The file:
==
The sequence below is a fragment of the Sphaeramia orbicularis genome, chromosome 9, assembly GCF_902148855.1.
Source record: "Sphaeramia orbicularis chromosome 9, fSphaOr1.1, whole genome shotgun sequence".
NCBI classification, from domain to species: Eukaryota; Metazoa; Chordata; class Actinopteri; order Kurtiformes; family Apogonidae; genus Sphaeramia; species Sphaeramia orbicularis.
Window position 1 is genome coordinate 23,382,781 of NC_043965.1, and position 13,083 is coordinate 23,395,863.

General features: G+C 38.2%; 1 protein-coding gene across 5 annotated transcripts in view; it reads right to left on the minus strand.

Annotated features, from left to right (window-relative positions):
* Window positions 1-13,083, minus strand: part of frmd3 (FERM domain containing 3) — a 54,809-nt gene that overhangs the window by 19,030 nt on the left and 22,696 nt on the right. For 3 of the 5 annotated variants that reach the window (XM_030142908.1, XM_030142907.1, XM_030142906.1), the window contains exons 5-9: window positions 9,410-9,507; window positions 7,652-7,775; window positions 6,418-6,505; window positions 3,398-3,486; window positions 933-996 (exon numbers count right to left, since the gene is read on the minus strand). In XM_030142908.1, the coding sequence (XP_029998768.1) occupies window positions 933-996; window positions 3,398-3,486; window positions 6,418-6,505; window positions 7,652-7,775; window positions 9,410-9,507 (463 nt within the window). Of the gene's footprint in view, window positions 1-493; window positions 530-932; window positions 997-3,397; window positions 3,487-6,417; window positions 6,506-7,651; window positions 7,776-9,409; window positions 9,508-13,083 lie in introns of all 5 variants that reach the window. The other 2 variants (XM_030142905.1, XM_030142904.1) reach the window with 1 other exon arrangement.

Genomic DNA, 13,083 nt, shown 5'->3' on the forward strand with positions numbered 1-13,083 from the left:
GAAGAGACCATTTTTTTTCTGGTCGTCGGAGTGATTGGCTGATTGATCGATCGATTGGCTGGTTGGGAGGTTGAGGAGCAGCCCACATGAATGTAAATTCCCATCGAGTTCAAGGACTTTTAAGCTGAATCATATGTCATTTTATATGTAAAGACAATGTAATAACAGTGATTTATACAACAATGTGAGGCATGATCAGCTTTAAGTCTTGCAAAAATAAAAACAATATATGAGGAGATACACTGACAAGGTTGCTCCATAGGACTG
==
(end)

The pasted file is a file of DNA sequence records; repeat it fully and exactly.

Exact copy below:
The sequence below is a fragment of the Sphaeramia orbicularis genome, chromosome 9, assembly GCF_902148855.1.
Source record: "Sphaeramia orbicularis chromosome 9, fSphaOr1.1, whole genome shotgun sequence".
NCBI classification, from domain to species: Eukaryota; Metazoa; Chordata; class Actinopteri; order Kurtiformes; family Apogonidae; genus Sphaeramia; species Sphaeramia orbicularis.
Window position 1 is genome coordinate 23,382,781 of NC_043965.1, and position 13,083 is coordinate 23,395,863.

General features: G+C 38.2%; 1 protein-coding gene across 5 annotated transcripts in view; it reads right to left on the minus strand.

Annotated features, from left to right (window-relative positions):
* Window positions 1-13,083, minus strand: part of frmd3 (FERM domain containing 3) — a 54,809-nt gene that overhangs the window by 19,030 nt on the left and 22,696 nt on the right. For 3 of the 5 annotated variants that reach the window (XM_030142908.1, XM_030142907.1, XM_030142906.1), the window contains exons 5-9: window positions 9,410-9,507; window positions 7,652-7,775; window positions 6,418-6,505; window positions 3,398-3,486; window positions 933-996 (exon numbers count right to left, since the gene is read on the minus strand). In XM_030142908.1, the coding sequence (XP_029998768.1) occupies window positions 933-996; window positions 3,398-3,486; window positions 6,418-6,505; window positions 7,652-7,775; window positions 9,410-9,507 (463 nt within the window). Of the gene's footprint in view, window positions 1-493; window positions 530-932; window positions 997-3,397; window positions 3,487-6,417; window positions 6,506-7,651; window positions 7,776-9,409; window positions 9,508-13,083 lie in introns of all 5 variants that reach the window. The other 2 variants (XM_030142905.1, XM_030142904.1) reach the window with 1 other exon arrangement.

Genomic DNA, 13,083 nt, shown 5'->3' on the forward strand with positions numbered 1-13,083 from the left:
GAAGAGACCATTTTTTTTCTGGTCGTCGGAGTGATTGGCTGATTGATCGATCGATTGGCTGGTTGGGAGGTTGAGGAGCAGCCCACATGAATGTAAATTCCCATCGAGTTCAAGGACTTTTAAGCTGAATCATATGTCATTTTATATGTAAAGACAATGTAATAACAGTGATTTATACAACAATGTGAGGCATGATCAGCTTTAAGTCTTGCAAAAATAAAAACAATATATGAGGAGATACACTGACAAGGTTGCTCCATAGGACTG